The man takes the harmonica and slices Gundersen’s lip. It’s brutal, and I can’t believe I feel sorry for The Swede.

In the next scene, we see Gundersen selflessly giving his food to another prisoner, a friend from before their capture. He is mercilessly whipped for this. The scene after shows The Swede waking to the same friend biting into his arm. Horrified, he tries to remind the man, who is just too far gone, of their friendship. The man continues to attack and Gundersen drowns him in the mud. I wonder if this is the moment that changes him forever or if it’s the moment he comes to terms with who he’s been all along.

Suddenly, I pity The Swede. It was so much easier just to hate him. Now it’s “complicated.”

After the opening credits, Naomi sings to William. All is well with the Hatches, but then all goes suspiciously quiet. Naomi senses something wrong and steps outside. First, she finds Sarah mortally wounded and breathing her last. After grabbing a shotgun, she sees her father stumble from a shed with an axe in his back. Before dying, he tells her to run.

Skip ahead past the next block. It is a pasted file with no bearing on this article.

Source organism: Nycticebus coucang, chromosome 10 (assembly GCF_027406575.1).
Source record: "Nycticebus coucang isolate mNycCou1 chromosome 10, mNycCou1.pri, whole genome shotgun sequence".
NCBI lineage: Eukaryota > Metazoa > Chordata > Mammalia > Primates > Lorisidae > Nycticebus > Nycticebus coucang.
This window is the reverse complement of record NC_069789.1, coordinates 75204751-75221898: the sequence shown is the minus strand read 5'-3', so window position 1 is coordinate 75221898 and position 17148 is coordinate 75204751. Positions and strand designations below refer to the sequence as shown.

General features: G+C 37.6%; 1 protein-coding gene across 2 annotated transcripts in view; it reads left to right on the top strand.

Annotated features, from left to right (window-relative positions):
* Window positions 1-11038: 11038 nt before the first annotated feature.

Hell on Wheels Naomi Bohannon
MacKenzie Porter as Naomi Bohannon – Hell on Wheels _ Season 5, Episode 8 – Photo Credit: Michelle Faye/AMC

She races to the house. Seconds after she barricades herself and William into the bedroom, the assault is upon her. The threating voice on the other side of the door is unmistakably The Swede. The true reason for the chaos he left behind in Brigham Young’s community was to find the Hatches before Bohannon.

She makes it out with William but no weapon. The Swede nabs her shotgun. She manages to put some distance between her and Gundersen, but he’s still too close for comfort. It looks like The Swede will once again get away with murder, but before he can fire, he hears a horse. It’s Bohannon, and he’s well aware of The Swede’s intentions.